Just below the Old Mill subway station in west Toronto, teenage participants of Wild Outside gather around an instructor to learn different paddling methods.
For some, the two-hour canoe trip around the Humber Marshes will be their first time on the water, while others are experienced paddlers happy to practice back strokes and tow other vessels or dive into the thick reeds looking for creatures.
For everyone, it’s a free opportunity to get out into nature. About 200 Toronto-area youth have taken advantage of the Canadian Wildlife Federation’s (CWF) cross-country ski program, some of them regularly, since its launch in late 2019. (Wild Outside was training staff when COVID-19 hit and has been hosting in-person events for about a year now.)
“It’s just a way to engage young people in creating change and creating a greater good and also to inspire others to do the same and build community,” said Elizabeth Todorobic, who joined this first event shortly after hearing about Wild Outside via CWF. magazine.
The 16-year-old wants to study environmental science at university and thought ‘this will really give me insight into the environment and what I will learn’, she said .
Josh Ruiz, who found a dead mussel in the shallows on the canoe trip, says he knows he wants to pursue wildlife biology and that Wild Outside helped inspire that decision.
“I wanted to expand my knowledge of nature, go places, meet new people who have the same mindset,” said the 18-year-old, who is already planning to come back as an adult volunteer.
The federally funded conservation program hosts weekly events for youth ages 15-18 focused on outdoor adventure, such as canoe trips, service projects such as shoreline cleanups, invasive species and tree planting, as well as an educational component including a series of lectures.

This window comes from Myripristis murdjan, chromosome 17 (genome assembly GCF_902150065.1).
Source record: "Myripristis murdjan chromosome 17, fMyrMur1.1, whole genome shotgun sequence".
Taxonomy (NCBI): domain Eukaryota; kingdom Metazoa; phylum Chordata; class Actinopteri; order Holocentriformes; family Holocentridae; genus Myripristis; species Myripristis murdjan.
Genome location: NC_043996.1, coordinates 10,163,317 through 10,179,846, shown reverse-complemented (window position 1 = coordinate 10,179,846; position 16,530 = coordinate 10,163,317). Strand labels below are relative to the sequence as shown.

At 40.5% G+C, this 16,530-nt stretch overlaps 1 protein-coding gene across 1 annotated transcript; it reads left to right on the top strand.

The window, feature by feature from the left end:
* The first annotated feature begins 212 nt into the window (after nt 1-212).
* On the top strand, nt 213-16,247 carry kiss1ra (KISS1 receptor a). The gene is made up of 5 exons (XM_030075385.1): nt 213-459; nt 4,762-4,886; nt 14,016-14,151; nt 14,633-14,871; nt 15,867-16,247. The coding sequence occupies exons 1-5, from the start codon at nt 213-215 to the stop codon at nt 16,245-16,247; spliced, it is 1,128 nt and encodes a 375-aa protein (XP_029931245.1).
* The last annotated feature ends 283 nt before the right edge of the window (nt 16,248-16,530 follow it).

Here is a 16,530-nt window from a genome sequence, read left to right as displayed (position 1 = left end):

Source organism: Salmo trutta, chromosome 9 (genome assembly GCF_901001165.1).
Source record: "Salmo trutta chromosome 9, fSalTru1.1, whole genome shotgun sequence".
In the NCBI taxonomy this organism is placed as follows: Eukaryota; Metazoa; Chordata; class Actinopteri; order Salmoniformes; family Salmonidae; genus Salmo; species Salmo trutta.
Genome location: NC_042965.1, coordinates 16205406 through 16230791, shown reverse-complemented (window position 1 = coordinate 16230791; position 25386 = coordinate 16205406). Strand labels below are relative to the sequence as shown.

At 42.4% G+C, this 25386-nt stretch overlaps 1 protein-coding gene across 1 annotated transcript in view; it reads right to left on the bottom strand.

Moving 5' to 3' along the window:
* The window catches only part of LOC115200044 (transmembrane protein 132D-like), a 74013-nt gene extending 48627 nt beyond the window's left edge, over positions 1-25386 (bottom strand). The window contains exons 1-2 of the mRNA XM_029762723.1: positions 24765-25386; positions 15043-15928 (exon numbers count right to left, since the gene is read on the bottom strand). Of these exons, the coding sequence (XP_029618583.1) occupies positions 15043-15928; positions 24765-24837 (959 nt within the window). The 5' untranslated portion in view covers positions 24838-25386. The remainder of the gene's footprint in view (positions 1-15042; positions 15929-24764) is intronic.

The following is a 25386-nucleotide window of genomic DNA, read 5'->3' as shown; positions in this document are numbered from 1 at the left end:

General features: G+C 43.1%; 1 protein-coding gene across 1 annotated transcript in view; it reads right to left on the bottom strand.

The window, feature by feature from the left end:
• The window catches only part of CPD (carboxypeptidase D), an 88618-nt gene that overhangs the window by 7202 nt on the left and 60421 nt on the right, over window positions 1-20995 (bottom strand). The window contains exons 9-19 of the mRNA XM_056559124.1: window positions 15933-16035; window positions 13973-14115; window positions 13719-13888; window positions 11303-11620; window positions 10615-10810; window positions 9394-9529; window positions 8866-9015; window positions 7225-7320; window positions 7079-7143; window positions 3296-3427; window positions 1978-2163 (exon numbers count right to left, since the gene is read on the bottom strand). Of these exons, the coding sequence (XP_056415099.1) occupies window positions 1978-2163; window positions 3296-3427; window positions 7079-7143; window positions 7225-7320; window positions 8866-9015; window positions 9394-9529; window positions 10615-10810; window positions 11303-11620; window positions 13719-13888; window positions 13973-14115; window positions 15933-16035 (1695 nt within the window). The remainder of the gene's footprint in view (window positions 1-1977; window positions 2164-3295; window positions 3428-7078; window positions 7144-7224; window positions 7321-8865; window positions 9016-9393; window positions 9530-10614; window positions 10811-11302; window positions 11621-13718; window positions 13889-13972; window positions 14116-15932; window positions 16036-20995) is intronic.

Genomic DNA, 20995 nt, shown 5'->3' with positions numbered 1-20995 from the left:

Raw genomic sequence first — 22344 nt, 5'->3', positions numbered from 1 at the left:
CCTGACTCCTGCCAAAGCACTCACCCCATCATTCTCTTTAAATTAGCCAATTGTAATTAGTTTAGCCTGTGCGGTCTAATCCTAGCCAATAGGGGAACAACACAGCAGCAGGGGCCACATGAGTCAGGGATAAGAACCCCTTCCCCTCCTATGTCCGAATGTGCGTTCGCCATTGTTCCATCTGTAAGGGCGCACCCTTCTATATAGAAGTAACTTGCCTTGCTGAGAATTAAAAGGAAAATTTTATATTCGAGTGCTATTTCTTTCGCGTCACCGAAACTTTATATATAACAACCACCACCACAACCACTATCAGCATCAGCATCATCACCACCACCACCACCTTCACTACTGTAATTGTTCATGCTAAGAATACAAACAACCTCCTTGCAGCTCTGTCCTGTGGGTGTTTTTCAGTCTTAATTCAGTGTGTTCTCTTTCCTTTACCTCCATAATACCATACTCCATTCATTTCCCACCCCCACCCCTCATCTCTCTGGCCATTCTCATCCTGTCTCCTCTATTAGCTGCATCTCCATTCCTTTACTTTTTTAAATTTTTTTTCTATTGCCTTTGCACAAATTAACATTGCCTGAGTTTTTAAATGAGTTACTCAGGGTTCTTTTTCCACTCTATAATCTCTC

More than two dozen teenagers are paddling the Humber River — some canoeing for the first time — as Monica Chander and Jacob Parliament of the Canadian Wildlife Federation’s Wild Outside program help them develop their appreciation for nature.
For Natalia Martin, Wild Outside has meant mushroom picking and identification, snowshoeing, kayaking, tree climbing, talking to native elders, and lots of hiking.
To encourage leadership among young people, a committee of interested participants can also suggest activities to lead, such as the tree identification hike in the Vallée de la Rouge that Martin has undertaken.
“I highly recommend it to anyone interested,” she said of Wild Outside.
Monica Chander, one of three staff at the Toronto group, says the program helps young people focus on something bigger than themselves.
“It can be really grounding and healing and help with mental health and finding purpose in life,” said Chander, who shortly after leaving under the Bloor Street West Bridge had to guide a pair of paddlers unable to stop turning. circles.
The program often holds multiple sessions of popular events, such as berry picking and learning to camp, to try to keep up with demand, Chander said, and must maintain waiting lists to join the program and to certain events.
For plant lover Mila Popov, interacting with nature is peaceful and calming. The 18-year-old also says she could imagine herself leading trips in the future.
“It allows us to reconnect with the environment,” she said. “A lot of people are disconnected from that and don’t really interact with nature; I guess they don’t really understand how it works.
Morgan Sharp / Local Journalism Initiative / National Observer of Canada